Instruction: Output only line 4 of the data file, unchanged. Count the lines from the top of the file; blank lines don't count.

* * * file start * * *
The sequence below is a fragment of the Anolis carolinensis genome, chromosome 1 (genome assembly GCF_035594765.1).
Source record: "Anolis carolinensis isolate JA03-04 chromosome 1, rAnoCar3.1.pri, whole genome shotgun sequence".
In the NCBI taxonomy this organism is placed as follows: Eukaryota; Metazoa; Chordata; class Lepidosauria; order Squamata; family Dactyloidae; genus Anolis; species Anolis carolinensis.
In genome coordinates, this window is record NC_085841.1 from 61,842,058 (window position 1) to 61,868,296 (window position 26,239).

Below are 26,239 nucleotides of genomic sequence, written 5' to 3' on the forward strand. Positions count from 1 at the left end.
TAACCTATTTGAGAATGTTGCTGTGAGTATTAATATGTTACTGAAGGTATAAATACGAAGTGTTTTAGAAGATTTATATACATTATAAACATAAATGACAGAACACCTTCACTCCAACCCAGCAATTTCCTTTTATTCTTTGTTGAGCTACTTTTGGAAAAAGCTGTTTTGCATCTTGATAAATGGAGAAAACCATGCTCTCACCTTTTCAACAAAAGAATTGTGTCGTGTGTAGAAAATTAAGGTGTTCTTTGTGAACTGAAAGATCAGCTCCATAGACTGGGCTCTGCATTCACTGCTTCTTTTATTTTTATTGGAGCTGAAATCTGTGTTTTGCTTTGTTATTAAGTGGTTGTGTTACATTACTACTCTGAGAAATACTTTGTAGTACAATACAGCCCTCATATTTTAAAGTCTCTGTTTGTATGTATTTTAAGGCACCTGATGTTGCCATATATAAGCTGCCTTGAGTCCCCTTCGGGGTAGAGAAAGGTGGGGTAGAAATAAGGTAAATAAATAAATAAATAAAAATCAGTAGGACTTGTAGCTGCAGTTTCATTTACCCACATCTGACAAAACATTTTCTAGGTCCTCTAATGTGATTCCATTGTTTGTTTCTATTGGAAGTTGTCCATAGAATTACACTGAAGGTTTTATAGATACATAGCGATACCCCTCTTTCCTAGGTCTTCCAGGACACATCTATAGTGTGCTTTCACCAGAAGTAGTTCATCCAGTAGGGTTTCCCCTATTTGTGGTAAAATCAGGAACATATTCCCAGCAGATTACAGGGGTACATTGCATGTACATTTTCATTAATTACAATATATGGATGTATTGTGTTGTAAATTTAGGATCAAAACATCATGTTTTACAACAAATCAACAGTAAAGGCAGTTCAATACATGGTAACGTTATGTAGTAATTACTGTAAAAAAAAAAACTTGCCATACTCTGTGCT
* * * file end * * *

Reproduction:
In genome coordinates, this window is record NC_085841.1 from 61,842,058 (window position 1) to 61,868,296 (window position 26,239).